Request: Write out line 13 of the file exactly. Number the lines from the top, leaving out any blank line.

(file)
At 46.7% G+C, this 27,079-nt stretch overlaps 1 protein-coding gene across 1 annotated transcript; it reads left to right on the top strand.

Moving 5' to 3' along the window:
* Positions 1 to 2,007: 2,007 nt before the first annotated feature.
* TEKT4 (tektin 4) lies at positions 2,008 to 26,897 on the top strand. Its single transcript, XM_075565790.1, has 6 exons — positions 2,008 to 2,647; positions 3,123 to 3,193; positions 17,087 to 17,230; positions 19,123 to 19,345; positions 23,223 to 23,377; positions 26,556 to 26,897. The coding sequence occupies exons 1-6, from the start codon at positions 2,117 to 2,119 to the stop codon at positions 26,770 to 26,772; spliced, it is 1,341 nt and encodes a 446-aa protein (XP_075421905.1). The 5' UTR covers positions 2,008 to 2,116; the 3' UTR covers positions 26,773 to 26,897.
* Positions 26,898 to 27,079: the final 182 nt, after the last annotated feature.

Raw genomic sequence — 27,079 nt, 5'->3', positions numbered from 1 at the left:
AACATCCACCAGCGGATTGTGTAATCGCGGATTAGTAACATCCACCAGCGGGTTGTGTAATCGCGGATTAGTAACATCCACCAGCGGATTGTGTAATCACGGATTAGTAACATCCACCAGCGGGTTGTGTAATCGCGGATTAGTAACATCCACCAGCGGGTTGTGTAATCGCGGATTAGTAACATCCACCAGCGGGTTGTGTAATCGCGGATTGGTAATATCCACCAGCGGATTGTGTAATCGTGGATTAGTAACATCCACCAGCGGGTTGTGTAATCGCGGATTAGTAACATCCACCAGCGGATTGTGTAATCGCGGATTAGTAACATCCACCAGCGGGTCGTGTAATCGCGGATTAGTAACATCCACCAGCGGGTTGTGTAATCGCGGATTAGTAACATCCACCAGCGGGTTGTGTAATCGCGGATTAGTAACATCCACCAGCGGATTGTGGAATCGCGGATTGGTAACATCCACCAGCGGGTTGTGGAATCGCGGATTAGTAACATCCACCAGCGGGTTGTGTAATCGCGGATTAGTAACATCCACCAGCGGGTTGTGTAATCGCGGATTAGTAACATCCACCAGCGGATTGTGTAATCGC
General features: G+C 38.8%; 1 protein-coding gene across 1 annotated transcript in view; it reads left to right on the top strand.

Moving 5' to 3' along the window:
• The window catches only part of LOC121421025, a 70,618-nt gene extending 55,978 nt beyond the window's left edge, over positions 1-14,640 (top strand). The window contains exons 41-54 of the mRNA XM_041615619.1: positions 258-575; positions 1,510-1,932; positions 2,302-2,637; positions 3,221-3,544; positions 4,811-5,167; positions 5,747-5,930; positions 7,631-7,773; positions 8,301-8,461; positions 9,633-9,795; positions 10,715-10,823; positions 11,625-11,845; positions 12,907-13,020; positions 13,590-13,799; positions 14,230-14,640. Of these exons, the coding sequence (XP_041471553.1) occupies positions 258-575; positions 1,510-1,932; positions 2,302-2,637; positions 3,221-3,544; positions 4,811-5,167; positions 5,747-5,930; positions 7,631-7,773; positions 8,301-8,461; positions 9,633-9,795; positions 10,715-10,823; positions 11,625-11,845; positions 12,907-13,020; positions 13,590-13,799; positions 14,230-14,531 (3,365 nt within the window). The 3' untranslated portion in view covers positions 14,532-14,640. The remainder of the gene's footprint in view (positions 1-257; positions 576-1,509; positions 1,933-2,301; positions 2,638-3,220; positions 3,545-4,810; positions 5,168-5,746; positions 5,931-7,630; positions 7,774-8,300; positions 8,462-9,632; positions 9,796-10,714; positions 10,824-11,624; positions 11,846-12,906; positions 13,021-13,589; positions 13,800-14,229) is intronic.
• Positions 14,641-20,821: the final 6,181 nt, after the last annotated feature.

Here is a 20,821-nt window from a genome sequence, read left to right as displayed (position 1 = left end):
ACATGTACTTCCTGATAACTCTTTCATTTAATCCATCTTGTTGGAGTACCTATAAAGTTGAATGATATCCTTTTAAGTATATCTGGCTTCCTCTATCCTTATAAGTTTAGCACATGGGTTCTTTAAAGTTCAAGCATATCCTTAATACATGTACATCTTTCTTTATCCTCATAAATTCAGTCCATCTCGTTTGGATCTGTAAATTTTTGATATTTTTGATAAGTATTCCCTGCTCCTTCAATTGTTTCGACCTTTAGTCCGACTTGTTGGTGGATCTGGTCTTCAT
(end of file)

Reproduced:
ACATGTACTTCCTGATAACTCTTTCATTTAATCCATCTTGTTGGAGTACCTATAAAGTTGAATGATATCCTTTTAAGTATATCTGGCTTCCTCTATCCTTATAAGTTTAGCACATGGGTTCTTTAAAGTTCAAGCATATCCTTAATACATGTACATCTTTCTTTATCCTCATAAATTCAGTCCATCTCGTTTGGATCTGTAAATTTTTGATATTTTTGATAAGTATTCCCTGCTCCTTCAATTGTTTCGACCTTTAGTCCGACTTGTTGGTGGATCTGGTCTTCAT